Originally published on Mon March 25, 2013 8:34 am

Transcript

RENEE MONTAGNE, HOST:

Good morning. I'm Renee Montagne. We've been hearing a lot of stories of the new pope's modesty, and now this. The pope called a Buenos Aires newspaper kiosk to cancel his own subscription. The shocked kiosk owner thought it was a joke until his holiest customer said, seriously, I'm calling you from Rome. The news vendor told an Argentine daily of another humble habit. The then-cardinal always collected and once a month returned the rubber bands from his newspapers. It's MORNING EDITION. Transcript provided by NPR, Copyright NPR.

7:16am

Mon March 25, 2013
Around the Nation

Golfer Sergio Garcia Climbs Tree To Avoid Penalty

Originally published on Mon March 25, 2013 8:34 am

Transcript

DAVID GREENE, HOST:

Good morning. I'm David Greene.

Pro golfer Sergio Garcia hit a ball into a tree at the Arnold Palmer Invitational this weekend. The easy choice: Just take a one-stroke penalty. Drop the ball to the ground. But Garcia did it the hard way. He climbed 15 feet up the tree and played the ball from there. Balancing himself with one hand on the club, he somehow knocked the ball onto the fairway. Well, what is the best club in such a situation? One PGA announcer suggested a tree iron.

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4:47am

Mon March 25, 2013
Europe

Exiled Russian Oligarch's Death Launches British Probe

Originally published on Mon March 25, 2013 8:34 am

Transcript

RENEE MONTAGNE, HOST:

And police in Britain are piecing together the final days in the life of a Russian oligarch named Boris Berezovsky. They hope this may shed light on his sudden death this last weekend. Berezovsky used to be one of the wealthiest and most powerful men in Russia. Then he fell out with the Kremlin and sought asylum in Britain. NPR's Philip Reeves reports.

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4:47am

Mon March 25, 2013
Economy

Examining Dual Trends In The Economy

Originally published on Mon March 25, 2013 8:34 am

Both housing and the stock market have been on the upswing in recent months. But a full recovery in the housing market would be more significant to the overall economy. That's because more Americans have something at stake in home values than in stock prices.

4:47am

Mon March 25, 2013
Around the Nation

N.J. Beach Houses Sell Well Despite Sandy

Originally published on Mon March 25, 2013 11:13 am

Despite the enormous destruction Hurricane Sandy caused to the Jersey Shore, realtors who specialize in the region say business has been steady. Plenty of home buyers and investors appear eager to jump into the market. Damaged homes and lots have been selling for discounted rates, while prices are inching up on houses that survived since there are simply fewer properties available.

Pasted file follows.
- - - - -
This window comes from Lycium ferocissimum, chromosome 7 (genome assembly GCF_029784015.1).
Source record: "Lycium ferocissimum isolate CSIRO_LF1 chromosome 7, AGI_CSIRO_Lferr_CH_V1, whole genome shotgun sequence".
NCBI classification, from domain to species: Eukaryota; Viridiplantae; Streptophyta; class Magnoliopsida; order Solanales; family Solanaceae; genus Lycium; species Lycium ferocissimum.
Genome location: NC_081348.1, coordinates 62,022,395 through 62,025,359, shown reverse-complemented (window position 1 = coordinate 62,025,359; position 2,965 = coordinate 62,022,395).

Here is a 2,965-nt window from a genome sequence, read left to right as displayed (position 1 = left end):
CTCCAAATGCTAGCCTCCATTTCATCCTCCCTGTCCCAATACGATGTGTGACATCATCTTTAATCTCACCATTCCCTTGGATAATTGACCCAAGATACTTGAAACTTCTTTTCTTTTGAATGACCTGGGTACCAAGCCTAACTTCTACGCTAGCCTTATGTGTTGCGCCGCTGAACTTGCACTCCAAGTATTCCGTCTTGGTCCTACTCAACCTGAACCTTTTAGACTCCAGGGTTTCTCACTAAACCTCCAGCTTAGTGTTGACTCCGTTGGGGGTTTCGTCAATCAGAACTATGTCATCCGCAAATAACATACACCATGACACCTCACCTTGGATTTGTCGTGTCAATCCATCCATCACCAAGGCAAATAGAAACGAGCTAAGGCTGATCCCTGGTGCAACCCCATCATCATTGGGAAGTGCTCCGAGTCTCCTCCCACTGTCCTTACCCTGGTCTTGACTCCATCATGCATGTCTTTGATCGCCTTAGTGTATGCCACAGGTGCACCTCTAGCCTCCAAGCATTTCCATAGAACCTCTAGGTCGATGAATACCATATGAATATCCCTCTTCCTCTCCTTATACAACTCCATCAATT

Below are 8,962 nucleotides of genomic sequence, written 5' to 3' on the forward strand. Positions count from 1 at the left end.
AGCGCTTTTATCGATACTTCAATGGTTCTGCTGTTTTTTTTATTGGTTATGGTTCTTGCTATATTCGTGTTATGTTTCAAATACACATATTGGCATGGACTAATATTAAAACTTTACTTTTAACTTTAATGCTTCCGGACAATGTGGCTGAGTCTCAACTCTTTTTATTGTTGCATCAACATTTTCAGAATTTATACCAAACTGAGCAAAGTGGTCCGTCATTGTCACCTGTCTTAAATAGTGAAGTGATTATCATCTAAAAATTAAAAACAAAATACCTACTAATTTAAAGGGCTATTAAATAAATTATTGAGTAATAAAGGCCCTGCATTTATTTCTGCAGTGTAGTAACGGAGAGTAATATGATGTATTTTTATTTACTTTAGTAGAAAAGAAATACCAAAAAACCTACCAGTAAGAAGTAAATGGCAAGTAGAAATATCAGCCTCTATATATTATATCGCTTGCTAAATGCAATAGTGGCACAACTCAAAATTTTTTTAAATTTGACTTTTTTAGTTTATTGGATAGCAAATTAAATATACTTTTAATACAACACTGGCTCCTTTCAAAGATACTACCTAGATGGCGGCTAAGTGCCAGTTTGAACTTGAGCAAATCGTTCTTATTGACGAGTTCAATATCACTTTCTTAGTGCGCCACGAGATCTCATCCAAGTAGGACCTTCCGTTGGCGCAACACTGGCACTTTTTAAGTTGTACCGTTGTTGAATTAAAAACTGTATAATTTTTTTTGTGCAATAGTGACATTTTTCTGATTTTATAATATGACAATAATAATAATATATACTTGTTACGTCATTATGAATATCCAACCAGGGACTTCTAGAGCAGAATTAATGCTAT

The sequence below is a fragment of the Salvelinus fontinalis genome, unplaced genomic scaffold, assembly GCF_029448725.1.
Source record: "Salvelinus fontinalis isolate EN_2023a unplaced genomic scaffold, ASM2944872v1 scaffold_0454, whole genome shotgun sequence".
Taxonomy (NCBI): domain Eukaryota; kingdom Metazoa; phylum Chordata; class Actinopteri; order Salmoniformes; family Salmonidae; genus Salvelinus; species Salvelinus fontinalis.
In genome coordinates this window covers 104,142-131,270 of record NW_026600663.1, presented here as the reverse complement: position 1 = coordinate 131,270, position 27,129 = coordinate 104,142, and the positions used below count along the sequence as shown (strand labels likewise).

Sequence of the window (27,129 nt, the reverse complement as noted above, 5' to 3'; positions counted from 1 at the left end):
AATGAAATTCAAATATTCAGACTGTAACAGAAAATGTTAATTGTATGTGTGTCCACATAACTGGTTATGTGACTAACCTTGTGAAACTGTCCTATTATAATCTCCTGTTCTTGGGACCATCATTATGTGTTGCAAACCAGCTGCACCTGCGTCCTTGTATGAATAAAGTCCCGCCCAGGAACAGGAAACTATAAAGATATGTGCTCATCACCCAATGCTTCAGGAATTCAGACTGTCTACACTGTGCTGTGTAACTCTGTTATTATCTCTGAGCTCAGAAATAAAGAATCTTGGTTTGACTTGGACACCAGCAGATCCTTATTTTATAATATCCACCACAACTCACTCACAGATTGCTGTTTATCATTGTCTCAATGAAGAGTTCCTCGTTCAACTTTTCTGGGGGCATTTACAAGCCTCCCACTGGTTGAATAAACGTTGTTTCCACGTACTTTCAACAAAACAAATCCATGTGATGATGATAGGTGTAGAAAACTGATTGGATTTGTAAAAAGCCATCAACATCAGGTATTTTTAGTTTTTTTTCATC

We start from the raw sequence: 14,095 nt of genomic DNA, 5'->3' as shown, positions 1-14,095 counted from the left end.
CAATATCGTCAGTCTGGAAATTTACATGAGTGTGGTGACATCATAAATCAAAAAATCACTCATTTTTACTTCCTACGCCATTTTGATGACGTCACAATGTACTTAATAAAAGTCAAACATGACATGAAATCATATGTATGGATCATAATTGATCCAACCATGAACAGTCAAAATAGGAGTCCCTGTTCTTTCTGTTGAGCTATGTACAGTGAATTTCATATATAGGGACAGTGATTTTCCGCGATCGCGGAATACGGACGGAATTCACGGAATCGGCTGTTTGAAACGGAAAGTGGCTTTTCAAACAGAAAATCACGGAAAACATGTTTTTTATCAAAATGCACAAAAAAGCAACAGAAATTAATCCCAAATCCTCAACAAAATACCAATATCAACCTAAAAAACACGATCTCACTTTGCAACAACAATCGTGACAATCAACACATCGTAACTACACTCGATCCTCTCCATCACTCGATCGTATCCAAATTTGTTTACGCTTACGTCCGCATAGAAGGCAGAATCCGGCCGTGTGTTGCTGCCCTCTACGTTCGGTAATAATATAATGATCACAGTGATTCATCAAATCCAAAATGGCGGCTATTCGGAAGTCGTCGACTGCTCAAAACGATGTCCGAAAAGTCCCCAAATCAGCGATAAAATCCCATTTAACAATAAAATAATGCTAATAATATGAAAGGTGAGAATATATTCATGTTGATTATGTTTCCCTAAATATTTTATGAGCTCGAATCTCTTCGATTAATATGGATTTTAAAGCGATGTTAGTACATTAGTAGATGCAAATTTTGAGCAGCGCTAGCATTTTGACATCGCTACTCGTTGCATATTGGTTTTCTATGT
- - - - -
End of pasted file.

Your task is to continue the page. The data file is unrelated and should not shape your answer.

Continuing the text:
3:15am

Mon March 25, 2013
Around the Nation

Free Tax Help Protects Low-Income Filers From Pricey Loans

Originally published on Mon March 25, 2013 9:50 am

iStockphoto.com

As this year's tax deadline approaches, hundreds of thousands of low-income Americans are relying on free services to help them with their returns.

Tax preparation fees — even a few hundred dollars — can be a burden for those living on the margins. And taxpayers desperate for cash can fall prey to high-cost loan offers that eat into their refunds

At the free tax-preparation site at the main library in Washington, D.C., about 30 taxpayers wait for help from volunteers.

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3:15am

Mon March 25, 2013
Law

Supreme Court Hears 'Pay To Delay' Pharmaceutical Case

Originally published on Mon March 25, 2013 9:39 am

The Supreme Court takes up a case Monday about whether brand-name drug manufacturers can pay generic drug manufacturers to keep generics off the market.
iStockphoto.com

The U.S. Supreme Court hears arguments Monday in a case worth billions of dollars to pharmaceutical companies and American consumers. The issue is whether brand-name drug manufacturers may pay generic drug manufacturers to keep generics off the market. These payments — a form of settlement in patent litigation — began to blossom about a decade ago when the courts, for the first time, appeared to bless them.

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3:14am

Mon March 25, 2013
Same-Sex Marriage And The Supreme Court

Shift In Gay Marriage Support Mirrors A Changing America

Originally published on Mon March 25, 2013 8:42 am

Same-sex marriage advocates protest outside the county clerk's office in San Francisco on Feb. 14.
Justin Sullivan Getty Images

When Ohio Republican Sen. Rob Portman recently reversed his stance on gay marriage after his son came out as gay, he joined a tidal wave of Americans who have altered their views on the subject.

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10:55am

Fri March 22, 2013
Remembrances

Nigeria's Outspoken Writer Chinua Achebe Dies At 82

Nigerian novelist Chinua Achebe, who played a critical role in establishing post-colonial African literature, has died. The author of Things Fall Apart was 82.